Ivy league disappointment
“I absolutely do support the officers,” Cambridge Police Commissioner Branville G. Bard Jr., a Black man, said of the alleged physical aggressiveness of his cops who arrested an unarmed Black Harvard male student over the weekend. Reports indicate that he was brutally assaulted by Cambridge police officers. Some students have since called for the officers to be fired for failing to act appropriately with a student who appeared to be suffering from a mental health crisis.
“You have to judge their actions within the context of a rapidly evolving situation and not within an ideal construct…We operate in a practical world,” said Commissioner Bard.
Behind the scenes
What Bard won’t tell you is that an employee connected to his department actually sought to potentially intimidate me and my attempt to share information via my Twitter account about some students who have criticized the Cambridge police’s actions.
In a now removed tweet that included a statement originally given to me by the Harvard Black Law Students Association (BLSA) on Saturday morning, I was informed later that day that a man connected to the Cambridge Police Department was trying to “track down” my contact information.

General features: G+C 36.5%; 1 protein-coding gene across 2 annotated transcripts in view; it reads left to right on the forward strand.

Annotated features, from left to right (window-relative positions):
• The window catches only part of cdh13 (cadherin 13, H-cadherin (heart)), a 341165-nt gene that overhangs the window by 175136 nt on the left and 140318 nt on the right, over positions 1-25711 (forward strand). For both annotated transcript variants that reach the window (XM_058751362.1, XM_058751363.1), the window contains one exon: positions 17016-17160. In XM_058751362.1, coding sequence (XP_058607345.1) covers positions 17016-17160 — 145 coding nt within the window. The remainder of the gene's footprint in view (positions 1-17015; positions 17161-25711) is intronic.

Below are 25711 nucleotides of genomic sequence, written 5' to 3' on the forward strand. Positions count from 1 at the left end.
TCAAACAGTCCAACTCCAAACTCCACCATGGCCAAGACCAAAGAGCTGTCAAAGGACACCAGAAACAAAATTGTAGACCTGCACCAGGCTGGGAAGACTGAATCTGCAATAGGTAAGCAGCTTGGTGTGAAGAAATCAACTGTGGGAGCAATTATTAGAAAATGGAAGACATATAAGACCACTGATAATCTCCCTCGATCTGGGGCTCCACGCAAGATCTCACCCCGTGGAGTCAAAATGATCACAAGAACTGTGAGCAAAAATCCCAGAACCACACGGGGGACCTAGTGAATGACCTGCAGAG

After finding me, this individual texted a message explaining that he “wanted to see if Police Commissioner Bard from CPD could reach out” to me the next day. Choosing my words wisely, I passively told him that I would reach out after receiving updated information from BLSA. I never replied and after Commissioner Bard issued a statement, steadfast in support of his officers’ handling of that unarmed Black Harvard undergrad, I have no intention to.
An important revelation
After years, I finally get it. I finally understand that the moment a Black person chooses to put on that blue uniform and badge, they no longer have my best interests at heart.
If I were to be terrorized by their fellow peers, I doubt any of these cops would speak out and defy the very institution that have historically oppressed our ancestors. What many won’t admit is that the America police system origins are rooted in white supremacy. Those who continue to work within that unaccountable system without speaking out about the egregious behavior that pervades many police departments across the country are complicit in the state-sanctioned violence.
I can’t get it out of my head. Zora Neale Hurston’s was so right when she proclaimed “not all my skinfolk are my kinfolk.” It has become abundantly clear that blood isn’t always thicker than water when it comes to those who choose to go blue.
Ernest Owens is the Editor of Philadelphia magazine’s G Philly and CEO of Ernest Media Empire, LLC. The award-winning journalist has written for USA Today, NBC News, BET, HuffPost and several other major publications. Follow him on Facebook, Twitter, or Instagram and ernestowens.com.